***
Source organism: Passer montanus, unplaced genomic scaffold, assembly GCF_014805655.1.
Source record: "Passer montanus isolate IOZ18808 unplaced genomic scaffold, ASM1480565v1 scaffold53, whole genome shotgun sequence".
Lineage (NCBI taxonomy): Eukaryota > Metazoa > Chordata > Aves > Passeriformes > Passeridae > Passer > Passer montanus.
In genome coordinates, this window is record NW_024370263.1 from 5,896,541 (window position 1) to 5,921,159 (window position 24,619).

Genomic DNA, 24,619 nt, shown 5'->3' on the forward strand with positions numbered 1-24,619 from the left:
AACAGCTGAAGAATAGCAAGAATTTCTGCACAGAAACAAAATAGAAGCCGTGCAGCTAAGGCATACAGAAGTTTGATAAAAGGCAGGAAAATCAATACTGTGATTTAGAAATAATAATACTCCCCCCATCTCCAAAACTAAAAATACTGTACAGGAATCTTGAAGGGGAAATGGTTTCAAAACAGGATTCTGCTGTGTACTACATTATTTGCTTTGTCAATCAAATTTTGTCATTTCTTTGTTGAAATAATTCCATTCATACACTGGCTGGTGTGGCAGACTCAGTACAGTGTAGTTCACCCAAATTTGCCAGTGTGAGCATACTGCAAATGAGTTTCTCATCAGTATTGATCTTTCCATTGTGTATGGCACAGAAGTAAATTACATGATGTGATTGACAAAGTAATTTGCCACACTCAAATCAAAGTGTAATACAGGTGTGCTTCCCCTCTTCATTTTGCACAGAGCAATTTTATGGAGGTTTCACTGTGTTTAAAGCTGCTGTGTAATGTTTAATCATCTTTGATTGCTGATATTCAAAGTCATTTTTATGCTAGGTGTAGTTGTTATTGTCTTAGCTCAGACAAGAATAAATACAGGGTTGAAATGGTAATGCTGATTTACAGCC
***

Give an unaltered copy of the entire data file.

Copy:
Source organism: Passer montanus, unplaced genomic scaffold, assembly GCF_014805655.1.
Source record: "Passer montanus isolate IOZ18808 unplaced genomic scaffold, ASM1480565v1 scaffold53, whole genome shotgun sequence".
Lineage (NCBI taxonomy): Eukaryota > Metazoa > Chordata > Aves > Passeriformes > Passeridae > Passer > Passer montanus.
In genome coordinates, this window is record NW_024370263.1 from 5,896,541 (window position 1) to 5,921,159 (window position 24,619).

Genomic DNA, 24,619 nt, shown 5'->3' on the forward strand with positions numbered 1-24,619 from the left:
AACAGCTGAAGAATAGCAAGAATTTCTGCACAGAAACAAAATAGAAGCCGTGCAGCTAAGGCATACAGAAGTTTGATAAAAGGCAGGAAAATCAATACTGTGATTTAGAAATAATAATACTCCCCCCATCTCCAAAACTAAAAATACTGTACAGGAATCTTGAAGGGGAAATGGTTTCAAAACAGGATTCTGCTGTGTACTACATTATTTGCTTTGTCAATCAAATTTTGTCATTTCTTTGTTGAAATAATTCCATTCATACACTGGCTGGTGTGGCAGACTCAGTACAGTGTAGTTCACCCAAATTTGCCAGTGTGAGCATACTGCAAATGAGTTTCTCATCAGTATTGATCTTTCCATTGTGTATGGCACAGAAGTAAATTACATGATGTGATTGACAAAGTAATTTGCCACACTCAAATCAAAGTGTAATACAGGTGTGCTTCCCCTCTTCATTTTGCACAGAGCAATTTTATGGAGGTTTCACTGTGTTTAAAGCTGCTGTGTAATGTTTAATCATCTTTGATTGCTGATATTCAAAGTCATTTTTATGCTAGGTGTAGTTGTTATTGTCTTAGCTCAGACAAGAATAAATACAGGGTTGAAATGGTAATGCTGATTTACAGCC